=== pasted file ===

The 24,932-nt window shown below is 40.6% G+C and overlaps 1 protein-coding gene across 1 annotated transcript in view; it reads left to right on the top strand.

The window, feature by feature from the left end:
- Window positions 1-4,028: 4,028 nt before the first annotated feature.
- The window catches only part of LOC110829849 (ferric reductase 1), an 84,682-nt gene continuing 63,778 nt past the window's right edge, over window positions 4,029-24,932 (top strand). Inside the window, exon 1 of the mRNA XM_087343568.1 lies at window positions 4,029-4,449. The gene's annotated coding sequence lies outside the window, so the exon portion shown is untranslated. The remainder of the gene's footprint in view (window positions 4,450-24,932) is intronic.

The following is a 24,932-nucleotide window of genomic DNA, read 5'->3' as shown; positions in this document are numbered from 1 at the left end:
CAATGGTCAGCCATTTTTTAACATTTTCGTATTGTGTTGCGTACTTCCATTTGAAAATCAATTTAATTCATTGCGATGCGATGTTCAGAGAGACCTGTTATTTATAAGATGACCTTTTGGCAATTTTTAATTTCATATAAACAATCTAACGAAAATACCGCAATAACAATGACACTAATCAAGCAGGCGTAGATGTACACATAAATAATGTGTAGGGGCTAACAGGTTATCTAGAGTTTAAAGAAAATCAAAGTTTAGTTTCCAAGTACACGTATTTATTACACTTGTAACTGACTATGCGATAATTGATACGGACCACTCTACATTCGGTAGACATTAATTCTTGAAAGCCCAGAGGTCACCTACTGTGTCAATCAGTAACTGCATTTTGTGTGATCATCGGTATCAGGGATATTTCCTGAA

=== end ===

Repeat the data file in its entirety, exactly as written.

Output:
The 24,932-nt window shown below is 40.6% G+C and overlaps 1 protein-coding gene across 1 annotated transcript in view; it reads left to right on the top strand.

The window, feature by feature from the left end:
- Window positions 1-4,028: 4,028 nt before the first annotated feature.
- The window catches only part of LOC110829849 (ferric reductase 1), an 84,682-nt gene continuing 63,778 nt past the window's right edge, over window positions 4,029-24,932 (top strand). Inside the window, exon 1 of the mRNA XM_087343568.1 lies at window positions 4,029-4,449. The gene's annotated coding sequence lies outside the window, so the exon portion shown is untranslated. The remainder of the gene's footprint in view (window positions 4,450-24,932) is intronic.

The following is a 24,932-nucleotide window of genomic DNA, read 5'->3' as shown; positions in this document are numbered from 1 at the left end:
CAATGGTCAGCCATTTTTTAACATTTTCGTATTGTGTTGCGTACTTCCATTTGAAAATCAATTTAATTCATTGCGATGCGATGTTCAGAGAGACCTGTTATTTATAAGATGACCTTTTGGCAATTTTTAATTTCATATAAACAATCTAACGAAAATACCGCAATAACAATGACACTAATCAAGCAGGCGTAGATGTACACATAAATAATGTGTAGGGGCTAACAGGTTATCTAGAGTTTAAAGAAAATCAAAGTTTAGTTTCCAAGTACACGTATTTATTACACTTGTAACTGACTATGCGATAATTGATACGGACCACTCTACATTCGGTAGACATTAATTCTTGAAAGCCCAGAGGTCACCTACTGTGTCAATCAGTAACTGCATTTTGTGTGATCATCGGTATCAGGGATATTTCCTGAA